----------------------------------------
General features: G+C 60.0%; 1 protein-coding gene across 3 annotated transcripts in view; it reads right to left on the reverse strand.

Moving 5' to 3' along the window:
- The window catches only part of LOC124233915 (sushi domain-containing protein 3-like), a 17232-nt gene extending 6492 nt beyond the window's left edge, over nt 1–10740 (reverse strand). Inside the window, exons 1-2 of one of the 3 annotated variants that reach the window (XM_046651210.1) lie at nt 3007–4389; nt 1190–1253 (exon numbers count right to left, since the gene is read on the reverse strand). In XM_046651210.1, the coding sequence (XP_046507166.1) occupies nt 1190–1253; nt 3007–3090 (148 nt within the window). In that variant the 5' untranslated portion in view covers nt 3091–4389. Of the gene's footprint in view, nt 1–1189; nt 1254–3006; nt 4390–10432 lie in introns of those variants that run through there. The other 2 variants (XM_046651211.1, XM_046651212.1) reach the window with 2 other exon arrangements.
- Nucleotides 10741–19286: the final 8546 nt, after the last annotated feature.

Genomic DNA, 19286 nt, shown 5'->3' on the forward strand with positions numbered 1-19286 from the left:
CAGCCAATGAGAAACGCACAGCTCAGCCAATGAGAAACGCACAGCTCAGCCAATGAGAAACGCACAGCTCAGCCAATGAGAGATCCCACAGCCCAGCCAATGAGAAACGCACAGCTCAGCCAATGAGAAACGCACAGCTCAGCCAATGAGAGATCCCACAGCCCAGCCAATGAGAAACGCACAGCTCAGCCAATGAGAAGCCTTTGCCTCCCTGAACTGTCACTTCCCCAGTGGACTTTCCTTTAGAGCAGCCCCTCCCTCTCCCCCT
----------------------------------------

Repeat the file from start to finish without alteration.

General features: G+C 60.0%; 1 protein-coding gene across 3 annotated transcripts in view; it reads right to left on the reverse strand.

Moving 5' to 3' along the window:
- The window catches only part of LOC124233915 (sushi domain-containing protein 3-like), a 17232-nt gene extending 6492 nt beyond the window's left edge, over nt 1–10740 (reverse strand). Inside the window, exons 1-2 of one of the 3 annotated variants that reach the window (XM_046651210.1) lie at nt 3007–4389; nt 1190–1253 (exon numbers count right to left, since the gene is read on the reverse strand). In XM_046651210.1, the coding sequence (XP_046507166.1) occupies nt 1190–1253; nt 3007–3090 (148 nt within the window). In that variant the 5' untranslated portion in view covers nt 3091–4389. Of the gene's footprint in view, nt 1–1189; nt 1254–3006; nt 4390–10432 lie in introns of those variants that run through there. The other 2 variants (XM_046651211.1, XM_046651212.1) reach the window with 2 other exon arrangements.
- Nucleotides 10741–19286: the final 8546 nt, after the last annotated feature.

Genomic DNA, 19286 nt, shown 5'->3' on the forward strand with positions numbered 1-19286 from the left:
CAGCCAATGAGAAACGCACAGCTCAGCCAATGAGAAACGCACAGCTCAGCCAATGAGAAACGCACAGCTCAGCCAATGAGAGATCCCACAGCCCAGCCAATGAGAAACGCACAGCTCAGCCAATGAGAAACGCACAGCTCAGCCAATGAGAGATCCCACAGCCCAGCCAATGAGAAACGCACAGCTCAGCCAATGAGAAGCCTTTGCCTCCCTGAACTGTCACTTCCCCAGTGGACTTTCCTTTAGAGCAGCCCCTCCCTCTCCCCCT